The city is still trying to secure rights to this rail trestle over Germantown Avenue to complete the Cresheim Trail’s path through Chestnut Hill and Mt. Airy.[/caption] by Sue Ann Rybak The City …
by Sue Ann Rybak
The City of Philadelphia currently is negotiating with the Philadelphia Electric Co. (PECO) to acquire the train trestle over Germantown Avenue next to the Trolley Car Diner and sign an agreement to lease the adjacent right-of-way to complete the Philadelphia portion of the Cresheim Trail.
Both the trail and the trestle are owned by PECO because it is part of a right-of-way used for power lines. In December 2017, City Council voted unanimously to approve Councilwoman Cindy Bass’s bill #170856, which allowed the city to acquire the former Pennsylvania Railroad Trestle.
Susan Dannenberg, chair of the Friends of the Cresheim Trail board, said the city is negotiating with PECO.
“The licensing agreement would not be for the entire railroad right-of-way, but for the portion that we need,” said the Mt. Airy resident, who studied city planning and transportation. “Trails are approximately 14 feet wide, so they would be asking for between 14 to 16 feet wide down the center. The exact alignment would be determined by the design and engineer study.”
She said the friends group has been trying to get the city to purchase the bridge since 2008, when a feasibility study examined how to connect portions of Whitemarsh, Springfield and Cheltenham Townships in Montgomery County to the Wissahickon section of Fairmount Park in Philadelphia.
She added that the city has seen the benefits of trails with the building of the Schuylkill River Trail, which is part of the Circuit Trails.
“The Circuit is the branding name for the Regional Trail System, which consists of 750 miles of planned and existing trails,” she added. “It’s about a third of the way built. We have seen how popular these trails are for recreation and commuting. I think the city realizes that the liability of the bridge is outweighed by the benefits to the community of having that trail.”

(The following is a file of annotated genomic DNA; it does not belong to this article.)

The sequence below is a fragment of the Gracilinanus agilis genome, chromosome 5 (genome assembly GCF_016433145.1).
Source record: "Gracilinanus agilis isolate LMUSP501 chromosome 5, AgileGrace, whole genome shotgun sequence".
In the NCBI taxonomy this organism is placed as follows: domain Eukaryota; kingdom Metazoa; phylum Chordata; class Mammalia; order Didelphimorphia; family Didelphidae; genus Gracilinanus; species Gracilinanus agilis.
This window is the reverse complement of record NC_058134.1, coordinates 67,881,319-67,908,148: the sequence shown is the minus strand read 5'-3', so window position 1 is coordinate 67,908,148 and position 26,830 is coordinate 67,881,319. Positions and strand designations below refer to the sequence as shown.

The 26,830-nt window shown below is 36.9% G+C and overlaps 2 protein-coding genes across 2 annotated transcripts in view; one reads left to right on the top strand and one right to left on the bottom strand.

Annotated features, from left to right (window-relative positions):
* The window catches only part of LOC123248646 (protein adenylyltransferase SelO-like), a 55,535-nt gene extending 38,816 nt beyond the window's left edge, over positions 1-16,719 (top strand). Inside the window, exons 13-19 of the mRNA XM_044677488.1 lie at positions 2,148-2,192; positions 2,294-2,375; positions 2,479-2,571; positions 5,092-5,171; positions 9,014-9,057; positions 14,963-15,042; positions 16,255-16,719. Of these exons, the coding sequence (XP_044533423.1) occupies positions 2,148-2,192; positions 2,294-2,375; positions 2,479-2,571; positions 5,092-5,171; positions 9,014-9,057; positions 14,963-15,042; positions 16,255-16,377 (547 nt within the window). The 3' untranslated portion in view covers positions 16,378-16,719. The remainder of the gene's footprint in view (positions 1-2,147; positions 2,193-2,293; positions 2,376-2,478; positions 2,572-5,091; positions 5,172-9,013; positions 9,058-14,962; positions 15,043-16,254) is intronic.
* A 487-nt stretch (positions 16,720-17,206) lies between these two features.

The Current Cresheim trail extends from a main trailhead at Allens Lane and Lincoln Drive, through to Germantown Avenue, and includes a one-mile loop. The next phase of the proposed trail would be to extend the trail to Stenton Avenue along the old railroad right-of-way.
Dannenberg said that would complete the Philadelphia portion of the trail. Once complete, the 9-mile Cresheim Trail would continue into Montgomery County to connect with the Green Ribbon Trail in Flourtown. She added that the Friends of Cresheim Trail will definitely begin applying for grants to complete the project.
“There is no money in the city’s budget for this trail, but we feel confident that the trail is a priority,” she said. “The funders of trails understand the importance of key links that the Circuit Trail is in within the regional trail system, so we don’t feel that funding is going to be a huge issue. We are lucky that the Cresheim Trail has been around long enough that the people who make decisions about funding are aware of it. We haven’t been able to move forward because of the right-of-way issue and … now we can make people aware of the trail, how important it is, and what our needs are.”
For more information about the Friends of Cresheim Trail go to http://www.cresheimtrail.org/. To make a donation to the Friends of Cresheim Trail, mail a check to P.O. Box 4341, Philadelphia, Pa. 19118.
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